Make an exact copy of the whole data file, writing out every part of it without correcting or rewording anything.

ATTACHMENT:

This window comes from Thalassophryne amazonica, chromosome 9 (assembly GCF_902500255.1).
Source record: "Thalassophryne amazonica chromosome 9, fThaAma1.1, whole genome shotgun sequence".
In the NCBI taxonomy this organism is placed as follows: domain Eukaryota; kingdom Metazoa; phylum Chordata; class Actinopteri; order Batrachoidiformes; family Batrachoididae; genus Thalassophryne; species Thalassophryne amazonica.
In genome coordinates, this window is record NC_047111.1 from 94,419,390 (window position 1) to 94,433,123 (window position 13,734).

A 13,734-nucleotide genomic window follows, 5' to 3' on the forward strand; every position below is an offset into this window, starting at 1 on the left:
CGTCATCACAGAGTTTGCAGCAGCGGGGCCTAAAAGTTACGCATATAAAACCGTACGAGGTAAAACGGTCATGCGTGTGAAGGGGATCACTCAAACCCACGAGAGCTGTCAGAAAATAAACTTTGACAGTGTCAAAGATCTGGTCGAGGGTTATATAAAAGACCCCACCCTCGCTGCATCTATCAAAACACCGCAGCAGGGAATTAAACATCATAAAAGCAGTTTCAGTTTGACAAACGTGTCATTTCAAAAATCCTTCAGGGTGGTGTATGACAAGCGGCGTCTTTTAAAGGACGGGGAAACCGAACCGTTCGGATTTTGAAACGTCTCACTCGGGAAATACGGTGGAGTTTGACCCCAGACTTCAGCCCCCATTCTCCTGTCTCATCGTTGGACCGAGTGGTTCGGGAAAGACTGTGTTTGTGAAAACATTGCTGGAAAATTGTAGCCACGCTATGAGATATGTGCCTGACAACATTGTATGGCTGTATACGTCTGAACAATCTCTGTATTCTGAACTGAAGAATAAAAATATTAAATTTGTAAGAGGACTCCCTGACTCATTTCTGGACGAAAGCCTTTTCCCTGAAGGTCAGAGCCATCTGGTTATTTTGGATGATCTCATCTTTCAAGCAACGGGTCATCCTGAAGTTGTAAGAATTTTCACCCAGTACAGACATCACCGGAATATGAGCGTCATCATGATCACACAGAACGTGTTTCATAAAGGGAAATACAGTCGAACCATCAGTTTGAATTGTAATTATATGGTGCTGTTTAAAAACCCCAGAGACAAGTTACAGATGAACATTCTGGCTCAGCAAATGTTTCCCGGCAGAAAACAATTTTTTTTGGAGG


This window comes from Thalassophryne amazonica, chromosome 9 (assembly GCF_902500255.1).
Source record: "Thalassophryne amazonica chromosome 9, fThaAma1.1, whole genome shotgun sequence".
In the NCBI taxonomy this organism is placed as follows: domain Eukaryota; kingdom Metazoa; phylum Chordata; class Actinopteri; order Batrachoidiformes; family Batrachoididae; genus Thalassophryne; species Thalassophryne amazonica.
In genome coordinates, this window is record NC_047111.1 from 94,419,390 (window position 1) to 94,433,123 (window position 13,734).

A 13,734-nucleotide genomic window follows, 5' to 3' on the forward strand; every position below is an offset into this window, starting at 1 on the left:
CGTCATCACAGAGTTTGCAGCAGCGGGGCCTAAAAGTTACGCATATAAAACCGTACGAGGTAAAACGGTCATGCGTGTGAAGGGGATCACTCAAACCCACGAGAGCTGTCAGAAAATAAACTTTGACAGTGTCAAAGATCTGGTCGAGGGTTATATAAAAGACCCCACCCTCGCTGCATCTATCAAAACACCGCAGCAGGGAATTAAACATCATAAAAGCAGTTTCAGTTTGACAAACGTGTCATTTCAAAAATCCTTCAGGGTGGTGTATGACAAGCGGCGTCTTTTAAAGGACGGGGAAACCGAACCGTTCGGATTTTGAAACGTCTCACTCGGGAAATACGGTGGAGTTTGACCCCAGACTTCAGCCCCCATTCTCCTGTCTCATCGTTGGACCGAGTGGTTCGGGAAAGACTGTGTTTGTGAAAACATTGCTGGAAAATTGTAGCCACGCTATGAGATATGTGCCTGACAACATTGTATGGCTGTATACGTCTGAACAATCTCTGTATTCTGAACTGAAGAATAAAAATATTAAATTTGTAAGAGGACTCCCTGACTCATTTCTGGACGAAAGCCTTTTCCCTGAAGGTCAGAGCCATCTGGTTATTTTGGATGATCTCATCTTTCAAGCAACGGGTCATCCTGAAGTTGTAAGAATTTTCACCCAGTACAGACATCACCGGAATATGAGCGTCATCATGATCACACAGAACGTGTTTCATAAAGGGAAATACAGTCGAACCATCAGTTTGAATTGTAATTATATGGTGCTGTTTAAAAACCCCAGAGACAAGTTACAGATGAACATTCTGGCTCAGCAAATGTTTCCCGGCAGAAAACAATTTTTTTTGGAGG